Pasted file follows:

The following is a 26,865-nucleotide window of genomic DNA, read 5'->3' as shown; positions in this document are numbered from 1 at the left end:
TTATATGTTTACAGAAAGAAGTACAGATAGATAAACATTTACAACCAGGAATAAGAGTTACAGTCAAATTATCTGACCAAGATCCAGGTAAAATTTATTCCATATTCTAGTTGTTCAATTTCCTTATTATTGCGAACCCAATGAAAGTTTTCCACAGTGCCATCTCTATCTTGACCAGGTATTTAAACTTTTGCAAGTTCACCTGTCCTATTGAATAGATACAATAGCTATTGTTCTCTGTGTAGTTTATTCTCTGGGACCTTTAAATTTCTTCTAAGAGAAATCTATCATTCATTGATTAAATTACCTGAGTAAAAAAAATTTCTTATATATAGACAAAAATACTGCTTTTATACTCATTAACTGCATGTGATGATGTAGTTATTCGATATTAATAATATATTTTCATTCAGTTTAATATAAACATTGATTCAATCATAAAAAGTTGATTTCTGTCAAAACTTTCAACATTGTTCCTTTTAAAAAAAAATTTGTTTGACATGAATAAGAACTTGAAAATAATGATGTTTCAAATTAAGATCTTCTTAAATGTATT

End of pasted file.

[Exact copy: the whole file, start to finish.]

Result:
The following is a 26,865-nucleotide window of genomic DNA, read 5'->3' as shown; positions in this document are numbered from 1 at the left end:
TTATATGTTTACAGAAAGAAGTACAGATAGATAAACATTTACAACCAGGAATAAGAGTTACAGTCAAATTATCTGACCAAGATCCAGGTAAAATTTATTCCATATTCTAGTTGTTCAATTTCCTTATTATTGCGAACCCAATGAAAGTTTTCCACAGTGCCATCTCTATCTTGACCAGGTATTTAAACTTTTGCAAGTTCACCTGTCCTATTGAATAGATACAATAGCTATTGTTCTCTGTGTAGTTTATTCTCTGGGACCTTTAAATTTCTTCTAAGAGAAATCTATCATTCATTGATTAAATTACCTGAGTAAAAAAAATTTCTTATATATAGACAAAAATACTGCTTTTATACTCATTAACTGCATGTGATGATGTAGTTATTCGATATTAATAATATATTTTCATTCAGTTTAATATAAACATTGATTCAATCATAAAAAGTTGATTTCTGTCAAAACTTTCAACATTGTTCCTTTTAAAAAAAAATTTGTTTGACATGAATAAGAACTTGAAAATAATGATGTTTCAAATTAAGATCTTCTTAAATGTATT